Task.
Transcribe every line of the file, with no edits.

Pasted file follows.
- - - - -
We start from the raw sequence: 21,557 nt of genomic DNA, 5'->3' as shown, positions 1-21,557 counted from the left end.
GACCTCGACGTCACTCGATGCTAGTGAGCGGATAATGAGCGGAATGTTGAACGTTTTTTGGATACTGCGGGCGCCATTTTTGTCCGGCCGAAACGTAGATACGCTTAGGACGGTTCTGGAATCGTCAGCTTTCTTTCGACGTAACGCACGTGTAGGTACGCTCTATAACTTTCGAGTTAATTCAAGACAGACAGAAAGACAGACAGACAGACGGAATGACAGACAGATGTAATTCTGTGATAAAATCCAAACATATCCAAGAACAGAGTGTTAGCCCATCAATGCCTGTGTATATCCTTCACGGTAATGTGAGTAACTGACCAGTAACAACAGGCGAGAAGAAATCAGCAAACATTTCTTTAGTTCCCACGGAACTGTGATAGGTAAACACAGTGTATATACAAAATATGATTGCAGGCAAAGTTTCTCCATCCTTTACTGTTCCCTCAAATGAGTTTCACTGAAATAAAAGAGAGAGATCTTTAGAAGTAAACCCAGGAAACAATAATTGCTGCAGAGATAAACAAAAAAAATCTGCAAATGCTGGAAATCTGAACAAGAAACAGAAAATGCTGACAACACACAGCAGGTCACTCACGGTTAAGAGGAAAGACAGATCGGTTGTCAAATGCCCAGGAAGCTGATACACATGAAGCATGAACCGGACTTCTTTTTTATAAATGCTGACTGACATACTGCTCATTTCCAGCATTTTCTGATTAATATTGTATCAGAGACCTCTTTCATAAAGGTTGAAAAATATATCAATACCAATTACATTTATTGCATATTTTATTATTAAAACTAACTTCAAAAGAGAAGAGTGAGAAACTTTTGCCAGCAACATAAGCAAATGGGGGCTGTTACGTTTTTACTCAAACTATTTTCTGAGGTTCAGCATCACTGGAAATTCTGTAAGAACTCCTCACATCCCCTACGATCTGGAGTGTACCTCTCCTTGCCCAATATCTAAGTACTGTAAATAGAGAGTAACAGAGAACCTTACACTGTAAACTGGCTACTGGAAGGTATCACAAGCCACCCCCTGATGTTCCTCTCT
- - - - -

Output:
We start from the raw sequence: 21,557 nt of genomic DNA, 5'->3' as shown, positions 1-21,557 counted from the left end.
GACCTCGACGTCACTCGATGCTAGTGAGCGGATAATGAGCGGAATGTTGAACGTTTTTTGGATACTGCGGGCGCCATTTTTGTCCGGCCGAAACGTAGATACGCTTAGGACGGTTCTGGAATCGTCAGCTTTCTTTCGACGTAACGCACGTGTAGGTACGCTCTATAACTTTCGAGTTAATTCAAGACAGACAGAAAGACAGACAGACAGACGGAATGACAGACAGATGTAATTCTGTGATAAAATCCAAACATATCCAAGAACAGAGTGTTAGCCCATCAATGCCTGTGTATATCCTTCACGGTAATGTGAGTAACTGACCAGTAACAACAGGCGAGAAGAAATCAGCAAACATTTCTTTAGTTCCCACGGAACTGTGATAGGTAAACACAGTGTATATACAAAATATGATTGCAGGCAAAGTTTCTCCATCCTTTACTGTTCCCTCAAATGAGTTTCACTGAAATAAAAGAGAGAGATCTTTAGAAGTAAACCCAGGAAACAATAATTGCTGCAGAGATAAACAAAAAAAATCTGCAAATGCTGGAAATCTGAACAAGAAACAGAAAATGCTGACAACACACAGCAGGTCACTCACGGTTAAGAGGAAAGACAGATCGGTTGTCAAATGCCCAGGAAGCTGATACACATGAAGCATGAACCGGACTTCTTTTTTATAAATGCTGACTGACATACTGCTCATTTCCAGCATTTTCTGATTAATATTGTATCAGAGACCTCTTTCATAAAGGTTGAAAAATATATCAATACCAATTACATTTATTGCATATTTTATTATTAAAACTAACTTCAAAAGAGAAGAGTGAGAAACTTTTGCCAGCAACATAAGCAAATGGGGGCTGTTACGTTTTTACTCAAACTATTTTCTGAGGTTCAGCATCACTGGAAATTCTGTAAGAACTCCTCACATCCCCTACGATCTGGAGTGTACCTCTCCTTGCCCAATATCTAAGTACTGTAAATAGAGAGTAACAGAGAACCTTACACTGTAAACTGGCTACTGGAAGGTATCACAAGCCACCCCCTGATGTTCCTCTCT